1. The sense you get from the Bills is that Rex Ryan and offensive coordinator Greg Roman, who comes over from San Francisco, are not very high on EJ Manuel. That’s a damning commentary on the third-year pro’s passing ability. Because Manuel offers mobility at the quarterback position, a valuable dimension for an innovative ground game designer such as Roman. Think what that would do as part of a group featuring the terrifying speed and misdirection prowess of LeSean McCoy and Percy Harvin. In fact, given the dimension that a read-option element could bring to Buffalo’s ground game, don’t be surprised if Tyrod Taylor, the untested 26-year-old ex-Ravens backup, winds up taking the most snaps at quarterback this season.
2. The Bills need a big year from left tackle Cordy Glenn and an immediate impact from third-round rookie John Miller, who was drafted to stabilize the left guard situation. If those guys can hold up in one-on-one, the Bills can give chip-blocking help to right tackle Seantrel Henderson and then spread the field with four wide receivers. They’d be dangerous out of this set. Sammy Watkins and Harvin are both horizontal and vertical threats. Watkins can run the full route tree. So can Robert Woods, who has excellent crispness at the intermediate range. The fourth receiver would be Marquise Goodwin, a track star (literally) who can lift coverages. Overall, it’s a staggering amount of collective speed, particularly when you consider that the man who would be giving Henderson the chip block help is LeSean McCoy. He makes for a pretty fast check-down receiver late in the play.
3. In the scenario above, you get back to the same problem, though: who throws to these speedsters? Roman will have to design simple passes that get his weapons the ball within five yards of the line of scrimmage. That’s why the misdirection element of Harvin and the underneath shiftiness of Woods are so crucial. It’s also why ex-Dolphins tight end Charles Clay was at the top of Roman’s offseason priority list. Clay’s versatility diversifies an offense while also simplifying it. He’s a ball-handling threat out of the backfield, in the slot, split out wide and, of course, out of his natural line of scrimmage tight end position. And he presents opportunities to run a hurry-up. If defenses choose to treat Clay as a wide receiver—which many have; in 2013, the Patriots shadowed him with star corner Aqib Talib—Buffalo can repeatedly hand the ball to McCoy against a lighter box.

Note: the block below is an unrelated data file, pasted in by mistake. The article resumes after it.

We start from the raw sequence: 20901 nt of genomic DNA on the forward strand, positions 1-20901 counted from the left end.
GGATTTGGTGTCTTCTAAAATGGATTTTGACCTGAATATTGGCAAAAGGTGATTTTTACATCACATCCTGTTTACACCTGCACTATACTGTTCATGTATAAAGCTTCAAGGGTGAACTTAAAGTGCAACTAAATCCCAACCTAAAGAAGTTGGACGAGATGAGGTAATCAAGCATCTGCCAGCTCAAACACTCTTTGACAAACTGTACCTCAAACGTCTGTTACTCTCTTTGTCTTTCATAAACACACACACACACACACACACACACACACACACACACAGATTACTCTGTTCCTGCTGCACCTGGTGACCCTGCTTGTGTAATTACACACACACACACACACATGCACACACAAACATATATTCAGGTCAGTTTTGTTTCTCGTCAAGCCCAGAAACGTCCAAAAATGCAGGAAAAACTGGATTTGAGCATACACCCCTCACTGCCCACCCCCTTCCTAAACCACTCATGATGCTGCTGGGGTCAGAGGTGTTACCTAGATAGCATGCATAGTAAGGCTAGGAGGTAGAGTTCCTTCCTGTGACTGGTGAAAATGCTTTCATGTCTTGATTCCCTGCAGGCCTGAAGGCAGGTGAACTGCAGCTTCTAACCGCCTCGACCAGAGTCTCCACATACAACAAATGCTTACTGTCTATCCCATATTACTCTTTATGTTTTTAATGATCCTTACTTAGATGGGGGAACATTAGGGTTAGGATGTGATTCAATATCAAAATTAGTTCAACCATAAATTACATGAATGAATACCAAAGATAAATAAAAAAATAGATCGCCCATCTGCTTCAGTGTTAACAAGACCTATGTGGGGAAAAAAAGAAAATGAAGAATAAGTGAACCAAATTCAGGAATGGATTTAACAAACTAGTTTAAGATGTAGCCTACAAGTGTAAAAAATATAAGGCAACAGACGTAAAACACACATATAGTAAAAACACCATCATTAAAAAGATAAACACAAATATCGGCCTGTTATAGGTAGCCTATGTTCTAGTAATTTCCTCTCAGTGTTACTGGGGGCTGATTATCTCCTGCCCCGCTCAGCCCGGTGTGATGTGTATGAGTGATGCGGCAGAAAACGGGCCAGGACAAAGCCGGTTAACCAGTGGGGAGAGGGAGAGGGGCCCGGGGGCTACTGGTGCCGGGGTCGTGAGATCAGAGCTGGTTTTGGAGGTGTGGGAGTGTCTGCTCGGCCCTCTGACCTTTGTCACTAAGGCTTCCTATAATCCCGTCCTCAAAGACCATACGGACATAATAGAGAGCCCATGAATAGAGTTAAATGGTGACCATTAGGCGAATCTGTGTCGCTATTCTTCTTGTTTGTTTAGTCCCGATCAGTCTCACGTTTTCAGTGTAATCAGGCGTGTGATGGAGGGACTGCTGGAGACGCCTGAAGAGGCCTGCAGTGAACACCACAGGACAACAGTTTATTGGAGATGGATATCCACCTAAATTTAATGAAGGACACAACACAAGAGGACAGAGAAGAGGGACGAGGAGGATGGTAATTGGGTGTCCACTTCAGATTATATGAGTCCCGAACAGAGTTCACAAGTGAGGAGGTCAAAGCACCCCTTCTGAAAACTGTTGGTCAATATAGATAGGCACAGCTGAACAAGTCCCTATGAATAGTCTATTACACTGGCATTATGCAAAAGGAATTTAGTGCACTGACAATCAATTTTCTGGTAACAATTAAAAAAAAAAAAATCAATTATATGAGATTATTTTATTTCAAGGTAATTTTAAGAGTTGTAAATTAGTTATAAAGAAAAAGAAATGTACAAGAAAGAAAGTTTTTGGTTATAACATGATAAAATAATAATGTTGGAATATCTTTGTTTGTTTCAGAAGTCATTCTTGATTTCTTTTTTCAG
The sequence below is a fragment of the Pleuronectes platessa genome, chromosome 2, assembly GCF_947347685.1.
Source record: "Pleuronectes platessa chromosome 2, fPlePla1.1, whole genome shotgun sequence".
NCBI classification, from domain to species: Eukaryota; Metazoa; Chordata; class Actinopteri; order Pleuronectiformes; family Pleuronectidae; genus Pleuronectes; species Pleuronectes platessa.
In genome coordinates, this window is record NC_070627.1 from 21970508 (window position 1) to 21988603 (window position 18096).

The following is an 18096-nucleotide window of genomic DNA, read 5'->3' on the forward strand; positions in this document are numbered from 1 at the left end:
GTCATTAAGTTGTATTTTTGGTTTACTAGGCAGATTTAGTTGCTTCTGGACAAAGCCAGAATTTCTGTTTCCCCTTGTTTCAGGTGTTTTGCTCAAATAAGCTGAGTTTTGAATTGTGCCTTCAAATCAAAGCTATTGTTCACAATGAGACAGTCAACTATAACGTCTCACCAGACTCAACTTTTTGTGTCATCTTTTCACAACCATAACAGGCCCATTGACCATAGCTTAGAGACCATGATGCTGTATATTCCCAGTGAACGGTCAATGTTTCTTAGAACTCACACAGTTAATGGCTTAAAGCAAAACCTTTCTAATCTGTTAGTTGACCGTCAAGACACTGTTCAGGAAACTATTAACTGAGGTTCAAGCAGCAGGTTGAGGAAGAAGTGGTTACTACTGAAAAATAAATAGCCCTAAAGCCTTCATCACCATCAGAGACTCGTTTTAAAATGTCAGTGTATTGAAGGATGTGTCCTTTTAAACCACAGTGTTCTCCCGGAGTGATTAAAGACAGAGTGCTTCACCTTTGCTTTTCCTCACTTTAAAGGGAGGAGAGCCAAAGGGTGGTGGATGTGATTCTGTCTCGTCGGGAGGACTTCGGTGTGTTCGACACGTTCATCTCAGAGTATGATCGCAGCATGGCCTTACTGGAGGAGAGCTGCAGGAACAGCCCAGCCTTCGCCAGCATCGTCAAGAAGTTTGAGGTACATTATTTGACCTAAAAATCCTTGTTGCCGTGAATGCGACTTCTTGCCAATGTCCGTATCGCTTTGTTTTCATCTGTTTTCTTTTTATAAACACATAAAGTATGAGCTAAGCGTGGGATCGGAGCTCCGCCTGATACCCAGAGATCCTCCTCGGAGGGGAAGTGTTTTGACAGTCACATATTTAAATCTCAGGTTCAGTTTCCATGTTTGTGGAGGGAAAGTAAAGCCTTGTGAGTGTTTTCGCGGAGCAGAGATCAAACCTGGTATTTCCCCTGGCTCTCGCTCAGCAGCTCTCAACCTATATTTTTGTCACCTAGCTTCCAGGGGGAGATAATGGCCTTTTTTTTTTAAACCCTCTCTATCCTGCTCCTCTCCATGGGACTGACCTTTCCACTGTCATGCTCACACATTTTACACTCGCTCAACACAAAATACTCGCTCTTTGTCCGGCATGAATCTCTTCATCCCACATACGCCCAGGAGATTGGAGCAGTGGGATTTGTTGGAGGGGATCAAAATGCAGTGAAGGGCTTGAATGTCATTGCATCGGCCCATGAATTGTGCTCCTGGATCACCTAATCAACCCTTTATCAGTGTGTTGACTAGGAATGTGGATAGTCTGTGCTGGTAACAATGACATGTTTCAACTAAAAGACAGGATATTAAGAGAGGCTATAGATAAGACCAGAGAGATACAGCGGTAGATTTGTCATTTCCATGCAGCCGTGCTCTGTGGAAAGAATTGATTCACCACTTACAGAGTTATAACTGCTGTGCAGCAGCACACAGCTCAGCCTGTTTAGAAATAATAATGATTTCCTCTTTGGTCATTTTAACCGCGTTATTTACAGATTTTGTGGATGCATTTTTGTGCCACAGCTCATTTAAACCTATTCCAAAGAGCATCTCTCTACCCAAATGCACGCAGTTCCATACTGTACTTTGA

4. There are two key dark horse figures in Ryan’s defensive scheme. One is inside corner Nickell Robey. The third-year pro is excellent in coverage and might be the best slot blitzer in the NFL. The other is safety Aaron Williams. He’s grown more comfortable in space over the course of his five-year career and has the ability to match up to certain receivers in man coverage.
5. The second-round selection of cornerback Ronald Darby was a curious one. Gilmore has the No. 1 corner spot locked down. Robey is a long-term solution for the slot. At the No. 2 spot, Leodis McKelvin played very well last season (prior to fracturing his ankle in mid-November), often operating on an island. (He might miss the first bit of the season but is expected to return.) And previous No. 4 corner Corey Graham was decent, at times even terrific, when pressed into starting duties. McKelvin’s contract runs through 2016, Graham’s through 2017. Both have annual cap numbers under $5 million. Robey recently signed a new extension: two years, $4.1 million (a bargain). So why did GM Doug Whaley invest a second-round pick on another corner? Even if Graham becomes a safety, a second-round pick on another corner is an awfully large expenditure.